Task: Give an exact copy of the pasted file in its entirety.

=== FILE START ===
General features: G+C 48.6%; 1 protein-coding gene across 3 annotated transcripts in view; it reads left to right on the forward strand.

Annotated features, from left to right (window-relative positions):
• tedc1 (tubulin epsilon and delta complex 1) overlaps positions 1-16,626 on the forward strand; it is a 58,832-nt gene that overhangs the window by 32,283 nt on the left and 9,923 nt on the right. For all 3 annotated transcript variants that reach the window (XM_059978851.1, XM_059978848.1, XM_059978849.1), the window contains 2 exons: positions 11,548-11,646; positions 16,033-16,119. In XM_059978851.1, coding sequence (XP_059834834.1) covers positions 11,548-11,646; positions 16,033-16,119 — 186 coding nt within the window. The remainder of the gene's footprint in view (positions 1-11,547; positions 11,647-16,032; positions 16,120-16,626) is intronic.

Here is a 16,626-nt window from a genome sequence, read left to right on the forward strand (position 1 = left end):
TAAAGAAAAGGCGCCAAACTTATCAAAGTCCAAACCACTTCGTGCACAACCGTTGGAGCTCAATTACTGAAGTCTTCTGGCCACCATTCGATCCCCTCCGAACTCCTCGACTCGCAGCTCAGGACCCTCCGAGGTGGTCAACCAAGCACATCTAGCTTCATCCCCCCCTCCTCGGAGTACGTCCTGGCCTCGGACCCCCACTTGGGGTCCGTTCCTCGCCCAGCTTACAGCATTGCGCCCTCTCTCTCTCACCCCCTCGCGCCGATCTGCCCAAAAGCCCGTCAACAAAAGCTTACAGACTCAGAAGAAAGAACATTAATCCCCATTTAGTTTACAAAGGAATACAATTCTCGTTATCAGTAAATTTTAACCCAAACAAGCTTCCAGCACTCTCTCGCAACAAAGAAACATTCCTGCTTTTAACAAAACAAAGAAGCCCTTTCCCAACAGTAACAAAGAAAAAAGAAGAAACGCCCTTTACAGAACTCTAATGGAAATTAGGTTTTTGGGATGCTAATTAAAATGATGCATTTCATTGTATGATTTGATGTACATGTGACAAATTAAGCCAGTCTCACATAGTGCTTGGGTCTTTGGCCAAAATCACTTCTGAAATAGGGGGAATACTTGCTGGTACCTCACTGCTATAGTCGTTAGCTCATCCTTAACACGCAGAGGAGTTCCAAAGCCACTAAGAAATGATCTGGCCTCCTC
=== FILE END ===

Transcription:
General features: G+C 48.6%; 1 protein-coding gene across 3 annotated transcripts in view; it reads left to right on the forward strand.

Annotated features, from left to right (window-relative positions):
• tedc1 (tubulin epsilon and delta complex 1) overlaps positions 1-16,626 on the forward strand; it is a 58,832-nt gene that overhangs the window by 32,283 nt on the left and 9,923 nt on the right. For all 3 annotated transcript variants that reach the window (XM_059978851.1, XM_059978848.1, XM_059978849.1), the window contains 2 exons: positions 11,548-11,646; positions 16,033-16,119. In XM_059978851.1, coding sequence (XP_059834834.1) covers positions 11,548-11,646; positions 16,033-16,119 — 186 coding nt within the window. The remainder of the gene's footprint in view (positions 1-11,547; positions 11,647-16,032; positions 16,120-16,626) is intronic.

Here is a 16,626-nt window from a genome sequence, read left to right on the forward strand (position 1 = left end):
TAAAGAAAAGGCGCCAAACTTATCAAAGTCCAAACCACTTCGTGCACAACCGTTGGAGCTCAATTACTGAAGTCTTCTGGCCACCATTCGATCCCCTCCGAACTCCTCGACTCGCAGCTCAGGACCCTCCGAGGTGGTCAACCAAGCACATCTAGCTTCATCCCCCCCTCCTCGGAGTACGTCCTGGCCTCGGACCCCCACTTGGGGTCCGTTCCTCGCCCAGCTTACAGCATTGCGCCCTCTCTCTCTCACCCCCTCGCGCCGATCTGCCCAAAAGCCCGTCAACAAAAGCTTACAGACTCAGAAGAAAGAACATTAATCCCCATTTAGTTTACAAAGGAATACAATTCTCGTTATCAGTAAATTTTAACCCAAACAAGCTTCCAGCACTCTCTCGCAACAAAGAAACATTCCTGCTTTTAACAAAACAAAGAAGCCCTTTCCCAACAGTAACAAAGAAAAAAGAAGAAACGCCCTTTACAGAACTCTAATGGAAATTAGGTTTTTGGGATGCTAATTAAAATGATGCATTTCATTGTATGATTTGATGTACATGTGACAAATTAAGCCAGTCTCACATAGTGCTTGGGTCTTTGGCCAAAATCACTTCTGAAATAGGGGGAATACTTGCTGGTACCTCACTGCTATAGTCGTTAGCTCATCCTTAACACGCAGAGGAGTTCCAAAGCCACTAAGAAATGATCTGGCCTCCTC